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Bantam Bread Co.

853 Bantam Rd. (Route 202), Bantam, CT - (860) 567-2737
Posted By Michael Stern on 4/5/2011 7:46:00 AM
Bantam is a charming little village in upstate Connecticut with a world class bakery. Since Niles Golovin opened it in 1996 the Bantam Bread Company has set a spectacular standard of artisan breads that are the equal of – if not better than – anything we have eaten in the great-bread cities of San Francisco and New York: tawny-crusted peasant bread, rugged multi-grain, chewy rye with caraway seeds, and rosemary-perfumed Kalamata olive sourdough. A “holiday loaf,” created for the bakery’s first Christmas season and studded with toasted walnuts, golden raisins, and sour cherries, has proven so popular that it is now available year around. Irish soda bread has become a signature loaf, too: there is none better anywhere.

Of special interest are the sourdoughs baked every day but Sunday (and Monday, when the bakery is closed). “There is a tremendous amount of mystique attached to sourdough,” Niles told us a while ago. “But it isn’t so mysterious, really. What we are doing here is capturing wild yeast. We propagate it by feeding it three times daily. When I come in a little before two in the morning, I've got a full bucket of sourdough, and as I progress through the bake, I use sourdough in each batch and by the end of the bake I'm left with just a small amount in the bucket. Then we feed it whole wheat flour and well water. Three times, on schedule, we feed it until the bucket is refilled again. And it grows, it really grows! What’s happening when you put the flour and water in that bucket is that the yeast is screaming out, ‘There's a party going on!’ and all the airborne yeast in my bakery sort of migrates to the bucket to join in. So in effect what we are doing is taking a sourdough culture, which is a natural yeast culture, and inviting all the yeast in the neighborhood to join in.”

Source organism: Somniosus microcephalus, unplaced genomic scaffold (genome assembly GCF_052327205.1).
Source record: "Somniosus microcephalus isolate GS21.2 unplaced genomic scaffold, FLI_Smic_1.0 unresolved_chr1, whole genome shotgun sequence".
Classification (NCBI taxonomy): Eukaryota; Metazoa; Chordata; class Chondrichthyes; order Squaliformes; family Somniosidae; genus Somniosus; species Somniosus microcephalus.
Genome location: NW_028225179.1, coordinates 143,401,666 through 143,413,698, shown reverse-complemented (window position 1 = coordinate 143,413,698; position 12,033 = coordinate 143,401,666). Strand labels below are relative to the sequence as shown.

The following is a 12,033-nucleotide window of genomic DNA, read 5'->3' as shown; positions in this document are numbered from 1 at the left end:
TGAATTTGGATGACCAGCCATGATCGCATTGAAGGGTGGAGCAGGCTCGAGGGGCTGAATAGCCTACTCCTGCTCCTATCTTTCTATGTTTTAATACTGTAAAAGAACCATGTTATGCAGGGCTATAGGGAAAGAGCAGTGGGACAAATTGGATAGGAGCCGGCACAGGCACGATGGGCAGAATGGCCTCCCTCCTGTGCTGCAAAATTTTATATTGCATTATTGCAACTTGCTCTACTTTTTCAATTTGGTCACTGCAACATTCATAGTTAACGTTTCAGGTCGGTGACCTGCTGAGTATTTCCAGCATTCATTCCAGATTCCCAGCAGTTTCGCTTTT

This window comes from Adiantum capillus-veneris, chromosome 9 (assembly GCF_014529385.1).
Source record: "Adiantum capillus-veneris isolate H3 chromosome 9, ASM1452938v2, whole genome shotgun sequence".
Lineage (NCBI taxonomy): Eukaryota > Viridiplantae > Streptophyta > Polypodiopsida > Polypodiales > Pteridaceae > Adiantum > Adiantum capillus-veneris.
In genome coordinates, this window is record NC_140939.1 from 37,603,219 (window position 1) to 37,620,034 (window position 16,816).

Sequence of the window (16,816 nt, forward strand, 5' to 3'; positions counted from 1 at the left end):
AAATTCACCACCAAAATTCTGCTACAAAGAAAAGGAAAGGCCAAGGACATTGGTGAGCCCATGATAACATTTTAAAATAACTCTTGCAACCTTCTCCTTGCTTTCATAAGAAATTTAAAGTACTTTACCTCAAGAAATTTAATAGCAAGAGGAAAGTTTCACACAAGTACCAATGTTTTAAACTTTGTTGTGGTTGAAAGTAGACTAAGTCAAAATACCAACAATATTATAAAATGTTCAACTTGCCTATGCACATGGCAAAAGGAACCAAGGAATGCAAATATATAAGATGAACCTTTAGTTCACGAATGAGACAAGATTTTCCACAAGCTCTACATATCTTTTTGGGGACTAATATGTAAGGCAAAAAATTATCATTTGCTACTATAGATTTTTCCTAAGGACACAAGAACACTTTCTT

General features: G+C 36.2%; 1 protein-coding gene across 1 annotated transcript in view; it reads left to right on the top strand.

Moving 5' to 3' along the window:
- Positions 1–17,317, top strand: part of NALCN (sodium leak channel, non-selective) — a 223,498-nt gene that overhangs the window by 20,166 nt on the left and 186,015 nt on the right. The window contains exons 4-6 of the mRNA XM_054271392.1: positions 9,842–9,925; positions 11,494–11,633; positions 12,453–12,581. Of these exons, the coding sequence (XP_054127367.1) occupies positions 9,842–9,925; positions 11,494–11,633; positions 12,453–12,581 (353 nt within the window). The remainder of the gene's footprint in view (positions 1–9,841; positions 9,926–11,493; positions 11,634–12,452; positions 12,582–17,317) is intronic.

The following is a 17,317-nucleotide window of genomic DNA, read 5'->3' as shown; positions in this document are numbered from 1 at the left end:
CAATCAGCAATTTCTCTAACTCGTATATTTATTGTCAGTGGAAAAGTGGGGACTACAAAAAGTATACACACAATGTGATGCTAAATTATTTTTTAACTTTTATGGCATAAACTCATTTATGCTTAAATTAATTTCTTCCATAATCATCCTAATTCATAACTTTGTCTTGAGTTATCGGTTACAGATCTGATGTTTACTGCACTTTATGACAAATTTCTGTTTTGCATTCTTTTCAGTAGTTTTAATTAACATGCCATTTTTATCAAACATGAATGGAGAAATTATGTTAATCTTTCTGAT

Joyous bread is more than enough to lure us to this charming little shop, but over the years Niles has added other attractions: gorgeous one-man pizzas (aka focaccias) topped with cheese and olives or fresh tomatoes and herbs, biscotti and mandlebrod for crunchy munching, spectacularly beautiful fruit tarts for dessert, and a recent bakery wonder that somehow got labeled a “dirt bomb.” It’s a cupcake-sized sweet pastry coated with sugar that has the texture of a butter croissant and the avoirdupois of a cake donut. One of these with a cup of strong coffee is what we expect to be served at the gates of Roadfood Heaven.

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Scorecard

5 - Overall: Legendary - Worth driving from anyplace
Overall: Legendary - Worth driving from anyplace
Kalamata sourdough
Irish Soda Bread
fruit tarts
holiday bread
Dirt Bomb
Foccacia
Apple Gallette
Cow Cookie
Angel Biscuit
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Reviewers Photos [Upload Your Photos]

So moist and creamy that it verges on cake, Bantam's Irish soda bread needs no butter, no condiment at all.
"So moist and creamy that it verges on cake, Bantam's Irish soda bread needs no butter, no condiment at all."